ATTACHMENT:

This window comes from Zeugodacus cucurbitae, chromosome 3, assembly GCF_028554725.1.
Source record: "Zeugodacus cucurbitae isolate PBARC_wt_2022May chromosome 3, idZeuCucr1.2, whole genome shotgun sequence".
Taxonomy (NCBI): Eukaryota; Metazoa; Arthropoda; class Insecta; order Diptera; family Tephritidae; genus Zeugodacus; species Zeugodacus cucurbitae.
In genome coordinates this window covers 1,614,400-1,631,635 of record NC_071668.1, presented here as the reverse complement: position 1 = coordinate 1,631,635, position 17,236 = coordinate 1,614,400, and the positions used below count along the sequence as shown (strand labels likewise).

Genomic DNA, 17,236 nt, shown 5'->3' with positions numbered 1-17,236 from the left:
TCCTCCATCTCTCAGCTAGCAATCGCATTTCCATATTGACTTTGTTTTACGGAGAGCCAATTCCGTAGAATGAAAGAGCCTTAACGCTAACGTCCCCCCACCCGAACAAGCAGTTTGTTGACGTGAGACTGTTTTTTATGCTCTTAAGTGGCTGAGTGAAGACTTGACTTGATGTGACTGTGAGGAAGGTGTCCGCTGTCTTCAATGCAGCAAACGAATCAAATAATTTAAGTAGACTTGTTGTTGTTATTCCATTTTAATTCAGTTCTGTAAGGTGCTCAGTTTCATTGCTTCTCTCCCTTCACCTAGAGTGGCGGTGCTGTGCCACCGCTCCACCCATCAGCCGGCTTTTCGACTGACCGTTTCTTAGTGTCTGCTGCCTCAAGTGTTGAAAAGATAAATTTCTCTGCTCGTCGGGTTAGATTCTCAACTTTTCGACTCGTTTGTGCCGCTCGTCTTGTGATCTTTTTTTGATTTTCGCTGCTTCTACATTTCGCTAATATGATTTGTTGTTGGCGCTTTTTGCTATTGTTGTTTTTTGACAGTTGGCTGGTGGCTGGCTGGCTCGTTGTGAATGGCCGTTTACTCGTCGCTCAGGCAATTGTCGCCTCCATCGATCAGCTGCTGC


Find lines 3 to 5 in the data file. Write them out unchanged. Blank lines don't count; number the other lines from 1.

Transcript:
Taxonomy (NCBI): Eukaryota; Metazoa; Arthropoda; class Insecta; order Diptera; family Tephritidae; genus Zeugodacus; species Zeugodacus cucurbitae.
In genome coordinates this window covers 1,614,400-1,631,635 of record NC_071668.1, presented here as the reverse complement: position 1 = coordinate 1,631,635, position 17,236 = coordinate 1,614,400, and the positions used below count along the sequence as shown (strand labels likewise).

Genomic DNA, 17,236 nt, shown 5'->3' with positions numbered 1-17,236 from the left: